|Blue horizontal branch globular clusters towards the bulge: Terzan 9, NGC 6139 and NGC 6453|
We present V and I photometry of the globular clusters Terzan 9 and NGC6453 for the first time, and also of NGC 6139. The three clusters areprojected towards the bulge. The Colour-Magnitude Diagram morphologiesreveal that the sample clusters have blue horizontal branches. Thischaracterizes an important fraction of the clusters projected on thebulge, with implications on the early Galaxy history. From thecolour-magnitude diagrams we derive reddenings of E(B-V) = 1.95, 0.77,0.70 and distances dsun~ 4.9, 9.4, 8.5 kpc respectively forTerzan 9, NGC 6139 and NGC 6453. We conclude that these metal-poorclusters are within the bulge volume. Observations collected at theEuropean Southern Observatory - ESO, Chile, proposal No. 61.E-0335.
|The metal-rich bulge globular cluster NGC 6401|
We present V and I photometry for the bulge globular cluster NGC 6401for the first time. The Colour-Magnitude Diagram reveals a redhorizontal branch, and the cluster is metal-rich ([Fe/H] ~ -0.7). NGC6401 is located at 5.3(deg) from the Galactic center, turning out to bean interesting target to trace the extent of the bulge. A reddeningE(B-V) = 0.53+/-0.15 and a distance from the Sun dsun ~12.0+/-1.0 kpc are derived. The cluster is slightly behind the bulk ofthe bulge population in that direction, but still within the bulgevolume. Since the number of clusters with Horizontal Branch informationhas increased enormously in the later years for the central 20(deg)x20(deg), we present a discussion on the distribution of red and bluehorizontal branch clusters and their possible relation to bulge and/orhalo. Observations collected at the European Southern Observatory --ESO, Chile, proposal no. 61.E-0335
|The Horizontal Branches of Globular Clusters. II. The Color-Magnitude Diagram of NGC 6139|
A color-magnitude diagram (CMD) has been constructed for the globularcluster NGC 6139 from V and I photometry. The broad sequences in thisCMD are caused by variable interstellar reddening, and a gradient inreddening across the field was measured and removed from the data. Fromthe color and shape of the giant branch, we obtain [Fe/H] = -1.71 +/-0.20 and a mean reddening of E(V-I) = 1.03 +/- 0.04 [E(B-V) = 0.76 +/-0.03]. At the blue edge of the instability strip, the mean V magnitudeof the horizontal branch is 17.9 +/- 0.1. These measurements agree withsome but not all previous ones. NGC 6139 has a very blue horizontalbranch (HB), (B-R)/(B+V+R) = 0.91 +/- 0.06, which appears to beunusually short in color extent compared with other clusters of its highcentral density and concentration, although additional observations areneeded to confirm this. NGC 6139 lies in the inner regions of theGalaxy, but outside the Galactic bulge. Its [Fe/H], HB morphology, andkinematics are typical of other inner halo globular clusters.
|High quality seeing V, I and Gunn Z imaging of Terzan 4: a blue horizontal branch bulge globular cluster.|
We study the globular cluster Terzan 4 projected close to the Galacticcenter, by means of V, I and Gunn z Colour-Magnitude Diagrams. Theimages were obtained under exceptional seeing conditions (0.35"-0.55")at the ESO New Technology Telescope equipped with SUSI. We derive areddening of E(B-V)=2.35 and a distance from the Sundsun_=8.3kpc for Terzan 4. From the similarity of the VIColour-Magnitude Diagrams of Terzan 4 and M30, in particular thepresence of a blue horizontal branch, it could be as metal-poor as[Fe/H]=~-2.0. It is therefore another blue horizontal branch globularcluster located close to the Galactic center.
|Destruction of the Galactic Globular Cluster System|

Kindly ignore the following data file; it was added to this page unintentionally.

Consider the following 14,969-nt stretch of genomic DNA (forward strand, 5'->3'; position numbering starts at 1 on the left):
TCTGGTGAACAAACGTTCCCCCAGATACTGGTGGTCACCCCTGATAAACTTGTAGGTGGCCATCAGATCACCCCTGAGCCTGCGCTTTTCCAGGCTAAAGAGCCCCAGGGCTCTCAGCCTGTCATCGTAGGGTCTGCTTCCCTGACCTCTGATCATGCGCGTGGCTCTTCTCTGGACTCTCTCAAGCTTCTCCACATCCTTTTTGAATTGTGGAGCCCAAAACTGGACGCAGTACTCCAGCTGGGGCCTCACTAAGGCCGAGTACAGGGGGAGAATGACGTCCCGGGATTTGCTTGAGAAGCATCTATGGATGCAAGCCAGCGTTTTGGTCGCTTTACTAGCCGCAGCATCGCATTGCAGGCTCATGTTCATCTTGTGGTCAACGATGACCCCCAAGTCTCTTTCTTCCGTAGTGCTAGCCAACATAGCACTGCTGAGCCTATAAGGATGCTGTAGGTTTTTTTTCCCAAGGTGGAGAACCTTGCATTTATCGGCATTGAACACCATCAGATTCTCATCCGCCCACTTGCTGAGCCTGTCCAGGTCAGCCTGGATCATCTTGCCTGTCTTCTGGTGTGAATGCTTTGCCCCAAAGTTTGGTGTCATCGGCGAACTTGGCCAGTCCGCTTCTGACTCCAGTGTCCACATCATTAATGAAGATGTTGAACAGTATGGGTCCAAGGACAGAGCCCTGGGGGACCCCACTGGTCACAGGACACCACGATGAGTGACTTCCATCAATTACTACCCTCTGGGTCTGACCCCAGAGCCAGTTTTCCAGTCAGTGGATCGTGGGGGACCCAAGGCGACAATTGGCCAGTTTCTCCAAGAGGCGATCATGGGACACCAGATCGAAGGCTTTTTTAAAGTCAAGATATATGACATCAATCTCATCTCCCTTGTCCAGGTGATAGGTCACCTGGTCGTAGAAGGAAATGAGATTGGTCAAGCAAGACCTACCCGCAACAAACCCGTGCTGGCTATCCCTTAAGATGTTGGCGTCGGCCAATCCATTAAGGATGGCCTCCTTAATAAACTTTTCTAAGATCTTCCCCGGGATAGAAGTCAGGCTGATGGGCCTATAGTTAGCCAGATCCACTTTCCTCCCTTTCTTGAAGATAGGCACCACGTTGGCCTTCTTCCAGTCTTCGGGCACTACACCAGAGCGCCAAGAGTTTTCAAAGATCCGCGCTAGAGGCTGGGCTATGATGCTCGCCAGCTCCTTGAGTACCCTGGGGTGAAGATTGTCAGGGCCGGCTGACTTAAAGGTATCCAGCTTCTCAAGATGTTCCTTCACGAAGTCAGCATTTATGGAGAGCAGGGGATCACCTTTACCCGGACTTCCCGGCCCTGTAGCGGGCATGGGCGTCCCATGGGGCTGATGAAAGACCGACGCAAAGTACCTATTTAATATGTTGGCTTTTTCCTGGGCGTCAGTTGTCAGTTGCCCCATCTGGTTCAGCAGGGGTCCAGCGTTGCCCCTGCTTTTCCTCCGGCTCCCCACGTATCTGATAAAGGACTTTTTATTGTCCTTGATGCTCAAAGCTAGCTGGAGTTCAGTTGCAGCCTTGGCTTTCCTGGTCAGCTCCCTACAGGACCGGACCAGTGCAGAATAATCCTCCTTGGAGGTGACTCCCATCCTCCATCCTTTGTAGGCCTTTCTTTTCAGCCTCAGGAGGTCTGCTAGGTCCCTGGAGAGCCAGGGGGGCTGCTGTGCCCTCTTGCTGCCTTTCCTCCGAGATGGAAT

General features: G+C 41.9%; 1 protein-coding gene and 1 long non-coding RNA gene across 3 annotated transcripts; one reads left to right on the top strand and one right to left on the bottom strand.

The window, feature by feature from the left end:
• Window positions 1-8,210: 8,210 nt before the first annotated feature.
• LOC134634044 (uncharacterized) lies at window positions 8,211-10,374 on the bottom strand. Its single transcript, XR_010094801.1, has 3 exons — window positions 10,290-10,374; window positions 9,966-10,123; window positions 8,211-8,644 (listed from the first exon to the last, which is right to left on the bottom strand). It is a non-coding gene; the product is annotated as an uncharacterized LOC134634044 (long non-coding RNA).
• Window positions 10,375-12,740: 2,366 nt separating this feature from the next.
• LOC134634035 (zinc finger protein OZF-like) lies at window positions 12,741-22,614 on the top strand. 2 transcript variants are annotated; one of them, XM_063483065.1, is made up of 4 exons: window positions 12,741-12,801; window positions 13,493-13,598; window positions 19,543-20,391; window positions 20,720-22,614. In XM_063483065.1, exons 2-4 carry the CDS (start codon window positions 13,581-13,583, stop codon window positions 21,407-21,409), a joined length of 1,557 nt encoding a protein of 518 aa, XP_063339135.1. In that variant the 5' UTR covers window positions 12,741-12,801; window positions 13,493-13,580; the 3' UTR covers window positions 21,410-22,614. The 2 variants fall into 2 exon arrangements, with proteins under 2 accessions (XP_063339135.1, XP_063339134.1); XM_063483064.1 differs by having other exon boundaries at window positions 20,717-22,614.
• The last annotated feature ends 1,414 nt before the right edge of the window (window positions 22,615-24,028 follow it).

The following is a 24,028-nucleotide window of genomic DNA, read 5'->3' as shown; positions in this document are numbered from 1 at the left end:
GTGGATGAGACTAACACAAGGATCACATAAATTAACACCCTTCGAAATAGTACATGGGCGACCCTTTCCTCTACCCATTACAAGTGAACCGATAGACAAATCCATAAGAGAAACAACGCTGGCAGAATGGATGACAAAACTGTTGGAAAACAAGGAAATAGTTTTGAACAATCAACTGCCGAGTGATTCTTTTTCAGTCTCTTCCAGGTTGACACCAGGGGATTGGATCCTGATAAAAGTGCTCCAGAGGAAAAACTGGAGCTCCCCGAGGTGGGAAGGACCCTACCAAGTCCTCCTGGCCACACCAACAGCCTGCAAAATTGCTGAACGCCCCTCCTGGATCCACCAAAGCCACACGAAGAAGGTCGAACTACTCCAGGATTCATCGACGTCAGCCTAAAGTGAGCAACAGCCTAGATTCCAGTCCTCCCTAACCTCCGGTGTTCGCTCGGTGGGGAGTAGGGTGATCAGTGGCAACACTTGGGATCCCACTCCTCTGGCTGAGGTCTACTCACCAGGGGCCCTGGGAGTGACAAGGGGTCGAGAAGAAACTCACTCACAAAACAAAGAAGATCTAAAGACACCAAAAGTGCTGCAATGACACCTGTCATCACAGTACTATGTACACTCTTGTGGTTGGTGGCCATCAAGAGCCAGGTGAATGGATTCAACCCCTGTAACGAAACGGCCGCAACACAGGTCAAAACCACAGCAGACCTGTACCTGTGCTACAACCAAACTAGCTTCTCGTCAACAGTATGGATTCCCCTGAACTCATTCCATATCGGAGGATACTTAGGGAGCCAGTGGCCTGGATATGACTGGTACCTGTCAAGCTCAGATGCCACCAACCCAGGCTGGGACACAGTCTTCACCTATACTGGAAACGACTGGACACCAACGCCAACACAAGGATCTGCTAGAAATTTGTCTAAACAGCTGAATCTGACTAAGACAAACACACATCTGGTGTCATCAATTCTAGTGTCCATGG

We investigate the dynamical evolution of the Galactic globular clustersystem in considerably greater detail than has been done hitherto,finding that destruction rates are significantly larger than given byprevious estimates. The general scheme (but not the detailedimplementation) follows Aguilar, Hut, & Ostriker. For the evolutionof individual clusters, we use a Fokker-Planck code including the mostimportant physical processes governing the evolution: two-bodyrelaxation, tidal truncation of clusters, compressive gravitationalshocks while clusters pass through the Galactic disk, and tidal shocksdue to passage close to the bulge. Gravitational shocks are treatedcomprehensively, using a recent result by Kundic & Ostriker that the< Delta E2> shock-induced relaxation term, driving an additionaldispersion of energies, is generally more important than the usualenergy shift term < Delta E>. Various functional forms of thecorrection factor are adopted to allow for the adiabatic conservation ofstellar actions in a presence of transient gravitational perturbation.We use a recent compilation of the globular cluster positional andstructural parameters, and a collection of radial velocity measurements.Two transverse to the line-of-sight velocity components were assignedrandomly according to the two kinematic models for the cluster system(following the method of Aguilar, Hut, & Ostriker): one with anisotropic peculiar velocity distribution, corresponding to thepresent-day cluster population, and the other with the radiallypreferred peculiar velocities, similar to those of the stellar halo. Weuse the Ostriker & Caldwell and the Bahcall, Schmidt, & Soneiramodels for our Galaxy. For each cluster in our sample, we calculated itsorbits over a Hubble time, starting from the present observed positionsand assumed velocities. Medians of the resulting set of peri- andapogalactic distances and velocities are used then as an input for theFokker-Planck code. Evolution of the cluster is followed up to its totaldissolution due to a coherent action of all of the destructionmechanisms. The rate of destruction is then obtained as a median overall the cluster sample, in accord with Aguilar, Hut, & Ostriker. Wefind that the total destruction rate is much larger than that given byAguilar, Hut, & Ostriker with more than half of the present clusters(52%--58% for the Ostriker & Caldwell model, and 75%--86% for theBahcall, Schmidt, & Soneira model) destroyed in the next Hubbletime. Alternatively put, the typical time to destruction is comparableto the typical age, a result that would follow from (but is not requiredby) an initially power law distribution of destruction times. We discusssome implications for a past history of the globular cluster system andthe initial distribution of the destruction times, raising thepossibility that the current population is but a very small fraction ofthe initial population with the remnants of the destroyed clustersconstituting presently a large fraction of the spheroid (bulge + halo)stellar population.